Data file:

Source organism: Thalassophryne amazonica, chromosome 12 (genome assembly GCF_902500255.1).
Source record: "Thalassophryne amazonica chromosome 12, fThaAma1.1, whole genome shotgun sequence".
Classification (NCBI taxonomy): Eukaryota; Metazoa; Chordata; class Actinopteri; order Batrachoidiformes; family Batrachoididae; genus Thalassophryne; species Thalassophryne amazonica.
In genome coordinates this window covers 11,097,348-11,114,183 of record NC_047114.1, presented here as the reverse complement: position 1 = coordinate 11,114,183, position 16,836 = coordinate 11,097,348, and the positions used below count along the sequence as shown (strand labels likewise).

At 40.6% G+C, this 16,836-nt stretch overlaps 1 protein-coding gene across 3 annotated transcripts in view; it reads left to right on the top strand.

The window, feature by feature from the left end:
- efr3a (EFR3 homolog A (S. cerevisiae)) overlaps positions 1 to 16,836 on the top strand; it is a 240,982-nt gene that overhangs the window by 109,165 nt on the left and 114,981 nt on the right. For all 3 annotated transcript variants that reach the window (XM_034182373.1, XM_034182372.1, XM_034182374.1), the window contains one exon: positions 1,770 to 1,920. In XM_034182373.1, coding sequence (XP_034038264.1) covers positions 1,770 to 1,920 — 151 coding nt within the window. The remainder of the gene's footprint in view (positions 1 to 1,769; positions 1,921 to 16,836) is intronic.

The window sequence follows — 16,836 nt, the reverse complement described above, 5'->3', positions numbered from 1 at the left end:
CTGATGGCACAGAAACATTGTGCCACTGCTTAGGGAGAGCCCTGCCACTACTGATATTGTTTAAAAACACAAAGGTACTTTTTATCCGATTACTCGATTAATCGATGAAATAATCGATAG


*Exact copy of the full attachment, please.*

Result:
Source organism: Thalassophryne amazonica, chromosome 12 (genome assembly GCF_902500255.1).
Source record: "Thalassophryne amazonica chromosome 12, fThaAma1.1, whole genome shotgun sequence".
Classification (NCBI taxonomy): Eukaryota; Metazoa; Chordata; class Actinopteri; order Batrachoidiformes; family Batrachoididae; genus Thalassophryne; species Thalassophryne amazonica.
In genome coordinates this window covers 11,097,348-11,114,183 of record NC_047114.1, presented here as the reverse complement: position 1 = coordinate 11,114,183, position 16,836 = coordinate 11,097,348, and the positions used below count along the sequence as shown (strand labels likewise).

At 40.6% G+C, this 16,836-nt stretch overlaps 1 protein-coding gene across 3 annotated transcripts in view; it reads left to right on the top strand.

The window, feature by feature from the left end:
- efr3a (EFR3 homolog A (S. cerevisiae)) overlaps positions 1 to 16,836 on the top strand; it is a 240,982-nt gene that overhangs the window by 109,165 nt on the left and 114,981 nt on the right. For all 3 annotated transcript variants that reach the window (XM_034182373.1, XM_034182372.1, XM_034182374.1), the window contains one exon: positions 1,770 to 1,920. In XM_034182373.1, coding sequence (XP_034038264.1) covers positions 1,770 to 1,920 — 151 coding nt within the window. The remainder of the gene's footprint in view (positions 1 to 1,769; positions 1,921 to 16,836) is intronic.

The window sequence follows — 16,836 nt, the reverse complement described above, 5'->3', positions numbered from 1 at the left end:
CTGATGGCACAGAAACATTGTGCCACTGCTTAGGGAGAGCCCTGCCACTACTGATATTGTTTAAAAACACAAAGGTACTTTTTATCCGATTACTCGATTAATCGATGAAATAATCGATAG